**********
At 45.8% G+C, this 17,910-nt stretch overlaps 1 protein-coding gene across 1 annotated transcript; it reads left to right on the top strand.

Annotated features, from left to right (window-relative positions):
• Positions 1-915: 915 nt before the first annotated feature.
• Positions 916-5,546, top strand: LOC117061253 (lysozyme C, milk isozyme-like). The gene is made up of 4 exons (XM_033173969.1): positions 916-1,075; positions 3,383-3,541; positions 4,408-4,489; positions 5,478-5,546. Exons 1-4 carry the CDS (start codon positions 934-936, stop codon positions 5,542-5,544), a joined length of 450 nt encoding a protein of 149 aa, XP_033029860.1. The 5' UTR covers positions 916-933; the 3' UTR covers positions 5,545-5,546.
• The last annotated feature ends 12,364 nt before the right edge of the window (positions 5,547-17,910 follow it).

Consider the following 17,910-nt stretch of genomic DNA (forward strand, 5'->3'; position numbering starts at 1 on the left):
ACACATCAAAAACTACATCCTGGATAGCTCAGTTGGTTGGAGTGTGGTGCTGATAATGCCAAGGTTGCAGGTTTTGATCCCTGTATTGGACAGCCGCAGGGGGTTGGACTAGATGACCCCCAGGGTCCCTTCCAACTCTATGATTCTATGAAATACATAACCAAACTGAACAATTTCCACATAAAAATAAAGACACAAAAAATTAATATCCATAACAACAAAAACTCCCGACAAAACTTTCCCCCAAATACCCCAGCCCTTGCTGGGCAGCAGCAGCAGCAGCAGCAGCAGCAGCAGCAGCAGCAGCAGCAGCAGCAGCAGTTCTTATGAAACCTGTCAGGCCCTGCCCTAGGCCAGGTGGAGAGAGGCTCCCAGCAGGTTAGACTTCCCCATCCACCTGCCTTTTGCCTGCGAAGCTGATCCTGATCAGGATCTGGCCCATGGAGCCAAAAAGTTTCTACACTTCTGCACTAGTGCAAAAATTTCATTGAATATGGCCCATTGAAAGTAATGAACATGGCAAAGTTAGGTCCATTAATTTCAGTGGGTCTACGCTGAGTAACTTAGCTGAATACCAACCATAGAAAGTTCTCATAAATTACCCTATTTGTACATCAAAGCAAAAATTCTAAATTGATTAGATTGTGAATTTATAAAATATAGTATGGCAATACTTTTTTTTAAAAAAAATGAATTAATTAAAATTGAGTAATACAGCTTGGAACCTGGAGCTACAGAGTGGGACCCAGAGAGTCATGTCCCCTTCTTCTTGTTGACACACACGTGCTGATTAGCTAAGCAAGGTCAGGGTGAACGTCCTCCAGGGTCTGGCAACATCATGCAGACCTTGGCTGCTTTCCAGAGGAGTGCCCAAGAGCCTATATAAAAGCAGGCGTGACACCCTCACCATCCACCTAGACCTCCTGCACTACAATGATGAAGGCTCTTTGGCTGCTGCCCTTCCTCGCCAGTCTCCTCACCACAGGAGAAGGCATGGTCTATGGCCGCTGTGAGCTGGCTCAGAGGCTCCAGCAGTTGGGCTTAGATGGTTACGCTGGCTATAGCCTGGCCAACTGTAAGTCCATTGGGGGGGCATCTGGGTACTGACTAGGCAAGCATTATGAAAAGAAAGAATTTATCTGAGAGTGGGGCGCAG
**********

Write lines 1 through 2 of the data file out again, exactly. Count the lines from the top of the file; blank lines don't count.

At 45.8% G+C, this 17,910-nt stretch overlaps 1 protein-coding gene across 1 annotated transcript; it reads left to right on the top strand.

Annotated features, from left to right (window-relative positions):